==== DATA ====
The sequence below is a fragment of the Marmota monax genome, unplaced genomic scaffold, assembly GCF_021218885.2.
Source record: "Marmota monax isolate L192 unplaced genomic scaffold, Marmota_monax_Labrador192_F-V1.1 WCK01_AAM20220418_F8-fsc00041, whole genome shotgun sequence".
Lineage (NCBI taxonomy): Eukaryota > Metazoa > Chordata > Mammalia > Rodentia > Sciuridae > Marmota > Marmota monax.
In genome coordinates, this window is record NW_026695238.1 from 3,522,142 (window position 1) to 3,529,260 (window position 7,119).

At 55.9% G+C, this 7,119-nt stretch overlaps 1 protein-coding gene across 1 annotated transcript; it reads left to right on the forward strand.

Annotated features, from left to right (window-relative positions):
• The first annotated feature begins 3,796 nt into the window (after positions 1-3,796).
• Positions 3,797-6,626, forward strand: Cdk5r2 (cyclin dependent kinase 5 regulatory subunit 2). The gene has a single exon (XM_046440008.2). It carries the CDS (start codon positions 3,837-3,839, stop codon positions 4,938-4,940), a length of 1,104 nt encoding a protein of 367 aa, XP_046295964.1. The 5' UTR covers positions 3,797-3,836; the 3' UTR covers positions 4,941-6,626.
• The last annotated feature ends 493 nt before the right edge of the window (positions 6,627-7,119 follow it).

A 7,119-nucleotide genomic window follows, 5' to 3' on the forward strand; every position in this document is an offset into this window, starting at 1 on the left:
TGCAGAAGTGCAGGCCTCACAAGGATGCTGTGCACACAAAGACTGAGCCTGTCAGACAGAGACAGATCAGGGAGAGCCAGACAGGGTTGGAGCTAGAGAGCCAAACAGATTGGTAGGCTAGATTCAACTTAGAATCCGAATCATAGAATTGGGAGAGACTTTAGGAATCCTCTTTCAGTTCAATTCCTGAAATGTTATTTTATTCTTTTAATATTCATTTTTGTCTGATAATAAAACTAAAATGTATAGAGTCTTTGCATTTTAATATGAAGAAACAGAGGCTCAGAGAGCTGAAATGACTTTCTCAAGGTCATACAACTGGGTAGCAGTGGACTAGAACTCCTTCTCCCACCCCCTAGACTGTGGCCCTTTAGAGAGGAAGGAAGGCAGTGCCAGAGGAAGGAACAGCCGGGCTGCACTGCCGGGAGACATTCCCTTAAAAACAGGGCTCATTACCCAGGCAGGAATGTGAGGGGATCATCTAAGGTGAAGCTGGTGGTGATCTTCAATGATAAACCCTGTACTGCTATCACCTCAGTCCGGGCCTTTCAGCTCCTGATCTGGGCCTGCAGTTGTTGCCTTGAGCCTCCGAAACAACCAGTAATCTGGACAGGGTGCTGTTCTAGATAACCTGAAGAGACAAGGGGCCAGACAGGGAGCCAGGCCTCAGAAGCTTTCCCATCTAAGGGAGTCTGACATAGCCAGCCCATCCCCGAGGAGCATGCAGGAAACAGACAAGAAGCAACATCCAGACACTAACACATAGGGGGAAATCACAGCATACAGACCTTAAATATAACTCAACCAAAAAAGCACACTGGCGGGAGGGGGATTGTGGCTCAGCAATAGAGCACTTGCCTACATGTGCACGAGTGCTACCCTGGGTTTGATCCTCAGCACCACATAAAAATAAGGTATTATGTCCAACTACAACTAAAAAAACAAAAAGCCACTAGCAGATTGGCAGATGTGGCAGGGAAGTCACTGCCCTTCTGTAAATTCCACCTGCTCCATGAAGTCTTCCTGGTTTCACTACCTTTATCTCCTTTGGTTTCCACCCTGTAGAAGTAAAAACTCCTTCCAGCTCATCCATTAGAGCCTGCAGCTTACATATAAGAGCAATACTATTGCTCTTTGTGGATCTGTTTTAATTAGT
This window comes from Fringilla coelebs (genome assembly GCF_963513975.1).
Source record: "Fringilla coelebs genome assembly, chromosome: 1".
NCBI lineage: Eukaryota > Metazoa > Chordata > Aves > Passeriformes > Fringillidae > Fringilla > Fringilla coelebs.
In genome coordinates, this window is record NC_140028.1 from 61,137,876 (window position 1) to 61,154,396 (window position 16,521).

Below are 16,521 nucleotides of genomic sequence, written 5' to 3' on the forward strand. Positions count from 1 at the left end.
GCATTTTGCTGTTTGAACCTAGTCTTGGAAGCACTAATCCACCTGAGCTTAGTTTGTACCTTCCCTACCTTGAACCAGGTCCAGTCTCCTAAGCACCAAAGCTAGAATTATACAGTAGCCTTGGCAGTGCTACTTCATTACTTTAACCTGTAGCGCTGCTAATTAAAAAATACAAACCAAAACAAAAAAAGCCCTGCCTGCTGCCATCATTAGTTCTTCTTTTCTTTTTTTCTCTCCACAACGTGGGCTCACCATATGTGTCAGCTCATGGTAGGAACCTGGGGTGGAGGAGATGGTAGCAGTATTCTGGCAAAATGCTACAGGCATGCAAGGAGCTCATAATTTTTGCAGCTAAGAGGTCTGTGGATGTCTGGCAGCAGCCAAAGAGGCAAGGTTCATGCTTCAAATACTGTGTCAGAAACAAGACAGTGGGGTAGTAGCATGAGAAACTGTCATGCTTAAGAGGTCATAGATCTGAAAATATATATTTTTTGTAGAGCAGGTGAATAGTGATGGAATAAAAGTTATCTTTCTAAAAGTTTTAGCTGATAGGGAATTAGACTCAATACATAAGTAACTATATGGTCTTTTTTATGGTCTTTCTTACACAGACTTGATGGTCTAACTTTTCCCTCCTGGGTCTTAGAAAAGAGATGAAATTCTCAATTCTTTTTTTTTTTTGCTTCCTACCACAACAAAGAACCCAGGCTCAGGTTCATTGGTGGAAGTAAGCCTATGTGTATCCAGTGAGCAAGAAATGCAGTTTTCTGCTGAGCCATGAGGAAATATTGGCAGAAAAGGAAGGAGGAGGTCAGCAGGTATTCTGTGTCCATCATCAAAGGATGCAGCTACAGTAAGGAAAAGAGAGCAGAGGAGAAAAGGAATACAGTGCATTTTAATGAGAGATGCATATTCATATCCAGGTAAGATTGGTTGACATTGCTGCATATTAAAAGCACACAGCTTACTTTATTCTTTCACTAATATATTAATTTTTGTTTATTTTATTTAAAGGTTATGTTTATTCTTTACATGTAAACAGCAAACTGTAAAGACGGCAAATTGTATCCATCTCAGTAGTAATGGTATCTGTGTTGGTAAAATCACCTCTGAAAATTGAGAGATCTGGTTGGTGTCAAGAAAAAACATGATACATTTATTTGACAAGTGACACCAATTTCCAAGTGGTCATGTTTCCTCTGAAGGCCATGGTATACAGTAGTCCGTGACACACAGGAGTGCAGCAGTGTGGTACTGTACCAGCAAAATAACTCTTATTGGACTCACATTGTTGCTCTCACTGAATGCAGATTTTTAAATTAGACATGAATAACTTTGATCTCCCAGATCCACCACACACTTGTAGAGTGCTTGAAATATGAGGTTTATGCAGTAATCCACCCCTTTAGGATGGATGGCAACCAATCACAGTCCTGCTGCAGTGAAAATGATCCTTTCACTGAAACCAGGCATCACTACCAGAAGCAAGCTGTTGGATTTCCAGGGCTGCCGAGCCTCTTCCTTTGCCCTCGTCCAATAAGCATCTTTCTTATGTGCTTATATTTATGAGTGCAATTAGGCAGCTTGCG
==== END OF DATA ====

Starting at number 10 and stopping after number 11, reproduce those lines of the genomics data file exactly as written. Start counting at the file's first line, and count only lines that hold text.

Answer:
A 7,119-nucleotide genomic window follows, 5' to 3' on the forward strand; every position in this document is an offset into this window, starting at 1 on the left:
TGCAGAAGTGCAGGCCTCACAAGGATGCTGTGCACACAAAGACTGAGCCTGTCAGACAGAGACAGATCAGGGAGAGCCAGACAGGGTTGGAGCTAGAGAGCCAAACAGATTGGTAGGCTAGATTCAACTTAGAATCCGAATCATAGAATTGGGAGAGACTTTAGGAATCCTCTTTCAGTTCAATTCCTGAAATGTTATTTTATTCTTTTAATATTCATTTTTGTCTGATAATAAAACTAAAATGTATAGAGTCTTTGCATTTTAATATGAAGAAACAGAGGCTCAGAGAGCTGAAATGACTTTCTCAAGGTCATACAACTGGGTAGCAGTGGACTAGAACTCCTTCTCCCACCCCCTAGACTGTGGCCCTTTAGAGAGGAAGGAAGGCAGTGCCAGAGGAAGGAACAGCCGGGCTGCACTGCCGGGAGACATTCCCTTAAAAACAGGGCTCATTACCCAGGCAGGAATGTGAGGGGATCATCTAAGGTGAAGCTGGTGGTGATCTTCAATGATAAACCCTGTACTGCTATCACCTCAGTCCGGGCCTTTCAGCTCCTGATCTGGGCCTGCAGTTGTTGCCTTGAGCCTCCGAAACAACCAGTAATCTGGACAGGGTGCTGTTCTAGATAACCTGAAGAGACAAGGGGCCAGACAGGGAGCCAGGCCTCAGAAGCTTTCCCATCTAAGGGAGTCTGACATAGCCAGCCCATCCCCGAGGAGCATGCAGGAAACAGACAAGAAGCAACATCCAGACACTAACACATAGGGGGAAATCACAGCATACAGACCTTAAATATAACTCAACCAAAAAAGCACACTGGCGGGAGGGGGATTGTGGCTCAGCAATAGAGCACTTGCCTACATGTGCACGAGTGCTACCCTGGGTTTGATCCTCAGCACCACATAAAAATAAGGTATTATGTCCAACTACAACTAAAAAAACAAAAAGCCACTAGCAGATTGGCAGATGTGGCAGGGAAGTCACTGCCCTTCTGTAAATTCCACCTGCTCCATGAAGTCTTCCTGGTTTCACTACCTTTATCTCCTTTGGTTTCCACCCTGTAGAAGTAAAAACTCCTTCCAGCTCATCCATTAGAGCCTGCAGCTTACATATAAGAGCAATACTATTGCTCTTTGTGGATCTGTTTTAATTAGT